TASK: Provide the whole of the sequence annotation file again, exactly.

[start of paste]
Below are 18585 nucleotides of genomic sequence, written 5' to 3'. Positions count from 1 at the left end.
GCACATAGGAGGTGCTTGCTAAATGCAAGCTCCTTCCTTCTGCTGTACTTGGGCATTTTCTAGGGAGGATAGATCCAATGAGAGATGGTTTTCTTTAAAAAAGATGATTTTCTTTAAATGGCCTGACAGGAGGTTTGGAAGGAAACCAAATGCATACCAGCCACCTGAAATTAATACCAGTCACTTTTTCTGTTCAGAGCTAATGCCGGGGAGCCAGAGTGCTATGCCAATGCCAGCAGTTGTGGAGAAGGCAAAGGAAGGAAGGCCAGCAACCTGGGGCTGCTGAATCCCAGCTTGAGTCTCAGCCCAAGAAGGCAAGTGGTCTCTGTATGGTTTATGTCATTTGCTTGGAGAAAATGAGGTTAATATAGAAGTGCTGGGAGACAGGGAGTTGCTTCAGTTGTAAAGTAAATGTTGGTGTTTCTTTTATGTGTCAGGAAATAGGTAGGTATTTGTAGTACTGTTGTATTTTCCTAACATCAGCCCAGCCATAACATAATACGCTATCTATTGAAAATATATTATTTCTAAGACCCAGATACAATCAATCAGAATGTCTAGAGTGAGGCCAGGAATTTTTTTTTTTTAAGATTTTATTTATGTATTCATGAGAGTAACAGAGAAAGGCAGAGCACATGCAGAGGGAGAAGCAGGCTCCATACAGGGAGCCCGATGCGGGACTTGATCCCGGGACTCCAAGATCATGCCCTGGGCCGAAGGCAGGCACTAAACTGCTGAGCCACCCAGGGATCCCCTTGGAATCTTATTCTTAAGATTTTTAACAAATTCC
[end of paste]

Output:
Below are 18585 nucleotides of genomic sequence, written 5' to 3'. Positions count from 1 at the left end.
GCACATAGGAGGTGCTTGCTAAATGCAAGCTCCTTCCTTCTGCTGTACTTGGGCATTTTCTAGGGAGGATAGATCCAATGAGAGATGGTTTTCTTTAAAAAAGATGATTTTCTTTAAATGGCCTGACAGGAGGTTTGGAAGGAAACCAAATGCATACCAGCCACCTGAAATTAATACCAGTCACTTTTTCTGTTCAGAGCTAATGCCGGGGAGCCAGAGTGCTATGCCAATGCCAGCAGTTGTGGAGAAGGCAAAGGAAGGAAGGCCAGCAACCTGGGGCTGCTGAATCCCAGCTTGAGTCTCAGCCCAAGAAGGCAAGTGGTCTCTGTATGGTTTATGTCATTTGCTTGGAGAAAATGAGGTTAATATAGAAGTGCTGGGAGACAGGGAGTTGCTTCAGTTGTAAAGTAAATGTTGGTGTTTCTTTTATGTGTCAGGAAATAGGTAGGTATTTGTAGTACTGTTGTATTTTCCTAACATCAGCCCAGCCATAACATAATACGCTATCTATTGAAAATATATTATTTCTAAGACCCAGATACAATCAATCAGAATGTCTAGAGTGAGGCCAGGAATTTTTTTTTTTTAAGATTTTATTTATGTATTCATGAGAGTAACAGAGAAAGGCAGAGCACATGCAGAGGGAGAAGCAGGCTCCATACAGGGAGCCCGATGCGGGACTTGATCCCGGGACTCCAAGATCATGCCCTGGGCCGAAGGCAGGCACTAAACTGCTGAGCCACCCAGGGATCCCCTTGGAATCTTATTCTTAAGATTTTTAACAAATTCC